Archive for April, 2008

Ski Mountaineering Races

April 27, 2008

From November to March I turn my attention from mountain running to ski mountaineering racing, a budding sport in the US, with deep, deep roots in Europe. Since the WWII the Europeans have been hosting enormous and often very committing races climbing and descending on skis deep in the Alps. The races involve skinning up several thousand feet before ripping skins and descending steep faces and tight couloirs. Though strong downskiers can make up time on the descents–the race is won or lost in the climbs.

The sport is still in its nascent stages in the US where races are often shorter, but at higher elevation in colder temperatures. This last winter I had the great fortune of being a member of the US National team that competed at the World Championship in Champery Switzerland.Florent Triollet

The opportunity to compete at a World Championship level was tremendous, especially since this sport is dominated by the Europeans–who did not dissappoint with stellar performances.

I raced the team relay, which took place at night under flood lights with a huge core of spectators. This was a very short race involving two 7 minute laps on a skinning and booting course.

Early the next morning my teamate Steve Romeo and I raced the Teams event together, a crushing 3 hour event, with 6 climbs and 3 steep booting sections.


Teams Race

My last race was the vertical– a hill climb event.

on my way to the finish line

Over dinner and while roaming around town I met many competitors from around the world, including numerous members of the La Sportiva Teams of Europe.

Viva Sportiva!

Maze Super Loop (hopefully)

April 25, 2008

I leave this morning for Canyonlands National Park, from where l expect embark early Saturday morning on  a 3-4 day jaunt I’m calling the “Maze Super Loop”.  The Maze (measured by time/distance to services) is the remotest place in the lower 49 states.  It’s great.

Normally I’m loath to announce any plans in advance … why risk telling anyone what you’re doing,  if there’s a fair chance you’ll fail?  Utilizing this strategy, one looks back at the previous 10 years (or in my case, 40 years) and the record shows nothing but an unbroken string of fabulous trips, great adventures, and grand discoveries.  But as we all know – and in the interest of honest blogdom I’m owning up to right now – that record doesn’t list all the miserable failures, total screw-ups, and complete debacles.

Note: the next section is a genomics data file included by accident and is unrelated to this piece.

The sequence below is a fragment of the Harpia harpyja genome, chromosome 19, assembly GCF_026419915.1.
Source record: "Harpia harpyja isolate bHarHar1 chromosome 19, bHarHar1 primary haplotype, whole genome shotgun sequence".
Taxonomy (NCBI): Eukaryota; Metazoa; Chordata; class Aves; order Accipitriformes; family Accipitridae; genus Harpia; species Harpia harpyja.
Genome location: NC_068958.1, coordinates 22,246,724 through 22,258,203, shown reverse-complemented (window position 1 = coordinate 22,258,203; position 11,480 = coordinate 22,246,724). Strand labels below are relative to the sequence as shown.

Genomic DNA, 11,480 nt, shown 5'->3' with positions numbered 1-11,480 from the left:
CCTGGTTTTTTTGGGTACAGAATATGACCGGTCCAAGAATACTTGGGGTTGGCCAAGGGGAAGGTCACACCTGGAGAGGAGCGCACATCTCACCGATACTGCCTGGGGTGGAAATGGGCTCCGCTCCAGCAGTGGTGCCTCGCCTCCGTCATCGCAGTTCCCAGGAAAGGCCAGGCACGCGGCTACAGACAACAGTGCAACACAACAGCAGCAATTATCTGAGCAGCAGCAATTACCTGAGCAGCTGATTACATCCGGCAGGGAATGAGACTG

So here we go … if all goes well I’ll file a Trip Report on Wednesday or Thursday.  But if I mess it up … well … maybe I’ll just delete this Post and we’ll forget about it, eh?  😉

Mount Williamson

April 15, 2008

I climbed Mount Williamson with Dave Johnson on Sunday via the North Fork Bairs Creek route. Williamson is just north of the famous Mount Whitney, but is considered by many climbers to be a more impressive and superior massif. The peak is the second highest summit in California and the sixth highest in the contiguous United States at 14,375 feet, but is guarded by long and arduous approaches. It is a huge mountain with 10,000 feet of relief right out of Owens Valley. Complete trip report here.

The North Fork Bairs Creek route is the most direct to the summit, although not the easiest with a rugged, brushy, trail-less approach. It is also very scenic passing through a glacier-carved amphitheater and a super fun couloir providing access to the upper slopes. The weather was idyllic with bluebird skies and unseasonably warm temperatures. The views of the southern high Sierra were amazing from the summit with superlative clarity.